And, Kwame Anthony Appiah has written: “‘Race’ disables us because it proposes as a basis for common action the illusion that black (and white and yellow) people are fundamentally allied by nature and, thus, without effort; it leaves us unprepared, therefore, to handle the ‘intraracial’ conflicts that arise from the very different situations of black (and white and yellow) people in different parts of the world.” ( In My Father’s House: Africa in the Philosophy of Culture, Oxford Univ. Press, 1992, p. 176)
Yet, the burden of race is often mindlessly accepted.
Sade Adu, a singer and writer and woman who has never slavishly served the market nor politics, deserves better, deserves specific consideration.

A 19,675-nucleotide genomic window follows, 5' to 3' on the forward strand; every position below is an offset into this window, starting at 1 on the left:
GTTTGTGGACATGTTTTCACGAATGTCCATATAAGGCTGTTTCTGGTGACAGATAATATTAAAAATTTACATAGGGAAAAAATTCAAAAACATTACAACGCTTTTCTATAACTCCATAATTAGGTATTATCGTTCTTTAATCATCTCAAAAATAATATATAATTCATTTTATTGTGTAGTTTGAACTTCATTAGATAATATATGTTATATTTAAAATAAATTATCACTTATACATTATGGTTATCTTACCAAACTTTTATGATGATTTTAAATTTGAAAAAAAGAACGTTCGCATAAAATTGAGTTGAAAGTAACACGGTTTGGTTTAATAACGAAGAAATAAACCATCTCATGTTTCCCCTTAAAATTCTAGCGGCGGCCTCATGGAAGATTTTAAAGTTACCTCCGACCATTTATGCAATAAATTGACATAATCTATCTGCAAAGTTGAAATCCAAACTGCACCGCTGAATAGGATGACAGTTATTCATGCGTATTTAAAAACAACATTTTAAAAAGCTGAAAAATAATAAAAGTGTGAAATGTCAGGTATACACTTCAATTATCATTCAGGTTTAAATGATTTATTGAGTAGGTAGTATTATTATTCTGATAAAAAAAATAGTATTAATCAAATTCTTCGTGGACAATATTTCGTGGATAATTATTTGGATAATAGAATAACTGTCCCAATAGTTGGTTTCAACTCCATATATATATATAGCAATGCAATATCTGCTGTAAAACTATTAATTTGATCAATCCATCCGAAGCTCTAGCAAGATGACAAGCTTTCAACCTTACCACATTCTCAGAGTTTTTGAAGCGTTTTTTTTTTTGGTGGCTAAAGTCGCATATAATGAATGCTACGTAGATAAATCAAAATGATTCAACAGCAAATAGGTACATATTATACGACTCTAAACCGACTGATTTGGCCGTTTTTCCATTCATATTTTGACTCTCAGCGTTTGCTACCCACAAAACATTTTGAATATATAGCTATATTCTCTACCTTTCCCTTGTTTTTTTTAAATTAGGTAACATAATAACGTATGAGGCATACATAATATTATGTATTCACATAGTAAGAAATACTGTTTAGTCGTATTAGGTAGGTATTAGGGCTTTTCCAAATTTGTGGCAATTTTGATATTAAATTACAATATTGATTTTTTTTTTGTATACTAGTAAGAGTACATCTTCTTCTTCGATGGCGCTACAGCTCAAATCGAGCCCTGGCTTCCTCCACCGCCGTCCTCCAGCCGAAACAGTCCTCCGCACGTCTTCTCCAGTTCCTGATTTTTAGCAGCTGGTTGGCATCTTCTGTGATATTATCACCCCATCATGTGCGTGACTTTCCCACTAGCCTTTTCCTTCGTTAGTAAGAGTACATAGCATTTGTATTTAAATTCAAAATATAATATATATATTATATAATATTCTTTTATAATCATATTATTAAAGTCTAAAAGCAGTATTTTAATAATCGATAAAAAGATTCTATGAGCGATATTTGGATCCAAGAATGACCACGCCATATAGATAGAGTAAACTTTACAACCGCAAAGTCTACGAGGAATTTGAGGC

The Best of Sade (1994, Epic/Sony) has “Your Love Is King,” with the lines, “Your love is king. I crown you in my heart,” and “Hang On To Your Love,” with the lines, “Gotta stick together, hand in glove, hold tight, don’t fight, hang on to your love,” and “Smooth Operator,” the song about an international lover who lives a “diamond life.” Also on The Best of Sade : “Jezebel,” a moody ballad, with gorgeously serpentine saxophone playing, is about a girl born with few social assets other than physical appeal, who “when she learned how to walk, she learned to bring the house down.” She seems to do questionable things for money and new dresses. Adu’s line readings of “Jezebel” are careful, incisive, both sympathetic and tough as she mimes the character’s dimensions. “The Sweetest Taboo,” is a joyous song, light, up-tempo, about love: “...If I tell you how I feel, will you keep bringing out the best in me?...You give me, you’re giving me the sweetest taboo, too good for me...There’s a quiet storm, that is you...” and “every day is Christmas, and every night is New Year’s Eve.” “Is It A Crime?” is a torchy ballad, beautifully written and performed, moving from detail to detail in language and voice as a woman considers her recent lover’s new relationship. Adu sings, “Is it a crime that I still want you, and I want you to want me too? My love is wider, wider than Victoria Lake. My love is taller, taller than the Empire State. It dives and it jumps and it ripples like the deepest ocean. I can’t give you more than that. Surely you want me back? Is it a crime?”